Higher turnout for primary good to see, but still not enough

Published 11:05 am Monday, March 14, 2016

Last week, voters in Berrien and Cass counties were among the 2.5 million Michigan residents who hit the polls during Tuesday’s historic presidential primary election.

While the initial news naturally focused on the victories of Republican frontrunner Donald Trump and Democrat Bernie Sanders, who upset rival Hillary Clinton, there was another story that emerged that civic-minded citizens on both side of the aisle could both find solace in.

According to the Michigan Secretary of State office, more than 34 percent of all registered voters in the state exercised their sacred right Tuesday — the highest turnout since the era of the modern primary in 1972, according to a news story on MLive.com.

The results of the election in Berrien and Cass counties told a similar story, with more than 28 percent of Berrien voters and more than 27 percent of Cass voters casting votes during the election. These numbers were higher than turnouts in 2012, which saw 16.5 percent of Berrien and 19.8 percent of Cass voters casting ballots, and even the similarly contested 2008 election, which around 18 percent of Berrien and 20.5 percent of Cass voters hitting the polling booths that year.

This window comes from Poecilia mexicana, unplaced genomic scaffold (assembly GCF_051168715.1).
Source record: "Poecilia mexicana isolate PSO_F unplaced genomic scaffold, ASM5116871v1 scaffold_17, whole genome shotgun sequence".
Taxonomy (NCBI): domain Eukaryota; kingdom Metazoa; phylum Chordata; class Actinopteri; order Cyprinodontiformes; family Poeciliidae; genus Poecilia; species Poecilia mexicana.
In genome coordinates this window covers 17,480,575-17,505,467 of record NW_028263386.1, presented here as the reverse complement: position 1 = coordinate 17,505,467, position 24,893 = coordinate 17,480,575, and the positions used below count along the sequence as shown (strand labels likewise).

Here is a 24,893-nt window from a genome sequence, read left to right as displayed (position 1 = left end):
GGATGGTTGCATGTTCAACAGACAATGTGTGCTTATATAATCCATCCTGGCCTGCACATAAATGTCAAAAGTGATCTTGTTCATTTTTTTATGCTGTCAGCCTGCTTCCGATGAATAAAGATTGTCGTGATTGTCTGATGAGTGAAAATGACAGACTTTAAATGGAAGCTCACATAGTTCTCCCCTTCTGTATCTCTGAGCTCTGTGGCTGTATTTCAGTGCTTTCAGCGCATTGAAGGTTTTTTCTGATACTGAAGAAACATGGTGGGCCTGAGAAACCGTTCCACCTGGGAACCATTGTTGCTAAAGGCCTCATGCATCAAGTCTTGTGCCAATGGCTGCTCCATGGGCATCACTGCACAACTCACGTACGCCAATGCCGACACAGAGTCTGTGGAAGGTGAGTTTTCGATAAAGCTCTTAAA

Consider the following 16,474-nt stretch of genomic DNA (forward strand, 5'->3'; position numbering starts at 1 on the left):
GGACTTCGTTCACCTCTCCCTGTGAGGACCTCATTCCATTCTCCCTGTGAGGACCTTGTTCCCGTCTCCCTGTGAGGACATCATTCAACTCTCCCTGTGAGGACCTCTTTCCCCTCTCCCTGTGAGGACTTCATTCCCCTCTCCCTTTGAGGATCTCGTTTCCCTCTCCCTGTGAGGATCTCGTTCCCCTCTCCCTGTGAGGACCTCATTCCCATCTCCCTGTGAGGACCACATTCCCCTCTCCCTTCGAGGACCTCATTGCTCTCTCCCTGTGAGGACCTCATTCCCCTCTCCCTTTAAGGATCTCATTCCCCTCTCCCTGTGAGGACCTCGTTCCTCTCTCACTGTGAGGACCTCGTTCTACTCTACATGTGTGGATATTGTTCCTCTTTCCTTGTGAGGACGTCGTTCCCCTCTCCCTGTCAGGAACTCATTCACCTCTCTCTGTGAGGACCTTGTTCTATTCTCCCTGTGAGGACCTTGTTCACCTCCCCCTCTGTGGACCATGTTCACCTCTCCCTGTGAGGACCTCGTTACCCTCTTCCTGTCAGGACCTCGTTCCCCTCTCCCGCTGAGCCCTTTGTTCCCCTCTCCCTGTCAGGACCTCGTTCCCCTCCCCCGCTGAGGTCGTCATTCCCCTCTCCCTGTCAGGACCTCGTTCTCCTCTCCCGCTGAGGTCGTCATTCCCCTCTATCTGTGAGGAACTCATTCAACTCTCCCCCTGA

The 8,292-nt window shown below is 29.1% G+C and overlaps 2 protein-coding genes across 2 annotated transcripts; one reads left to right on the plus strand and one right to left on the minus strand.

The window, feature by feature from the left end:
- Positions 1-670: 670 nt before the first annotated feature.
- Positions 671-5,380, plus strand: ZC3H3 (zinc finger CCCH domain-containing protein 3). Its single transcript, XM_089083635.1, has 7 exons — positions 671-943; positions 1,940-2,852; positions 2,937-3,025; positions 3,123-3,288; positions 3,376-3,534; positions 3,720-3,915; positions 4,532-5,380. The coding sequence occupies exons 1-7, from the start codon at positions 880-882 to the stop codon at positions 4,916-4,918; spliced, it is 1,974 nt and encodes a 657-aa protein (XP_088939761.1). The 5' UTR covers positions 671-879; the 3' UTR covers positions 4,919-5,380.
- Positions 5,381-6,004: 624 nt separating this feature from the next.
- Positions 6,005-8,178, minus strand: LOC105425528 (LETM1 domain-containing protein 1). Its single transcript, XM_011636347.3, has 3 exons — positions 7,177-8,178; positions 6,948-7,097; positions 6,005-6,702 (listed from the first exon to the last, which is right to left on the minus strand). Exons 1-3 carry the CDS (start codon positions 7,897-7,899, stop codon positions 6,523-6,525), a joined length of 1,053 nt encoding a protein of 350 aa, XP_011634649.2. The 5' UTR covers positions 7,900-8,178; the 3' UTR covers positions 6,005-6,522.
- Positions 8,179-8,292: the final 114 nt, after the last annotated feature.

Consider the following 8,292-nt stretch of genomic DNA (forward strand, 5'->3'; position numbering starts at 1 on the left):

While there are a myriad of reasons for the increase — the massive amount of media coverage given to the candidates over the last several months, the highly competitive nature of this year’s race, the fact Michigan’s primary was a critical juncture in the primary season, to even the fact the weather was warm and pleasant throughout most of the state — the bottom line is, seeing more voters choose to use perhaps the most important right at their disposal is always pleasing for us to see.

As has been said in past editorials and columns from our staff, voting is the most effective tool we have as citizens to shape the direction and course not just our local communities or state, but the entire U.S. With several presidential candidates still in contention falling outside the traditional mold, there’s a real chance the results of November’s general election could mark a turning point in our nation’s history — and that decision will be made exclusively by the people who turn out out to the polls that day.

That being said, in spite of enthusiasm at the turnout, we still feel we’re quite far from where we need to be. The 35 percent of Michigan voters who participated in Tuesday’s election only represent around 1 in 3 Michiganders — meaning a vast majority of registered voters still chose to sit this one out.

As we said earlier, the stakes of this presidential election are perhaps higher than they’ve been in the history of our country. While we’re optimistic that even more voters will turn out to ultimately decide our next president in November, we hope that the people who remain apathetic to the voting process realize that their voice matters — perhaps now more than ever.


Opinions expressed are those of the editorial board consisting of Publisher Michael Caldwell and editors Ambrosia Neldon, Craig Haupert, Ted Yoakum and Scott Novak.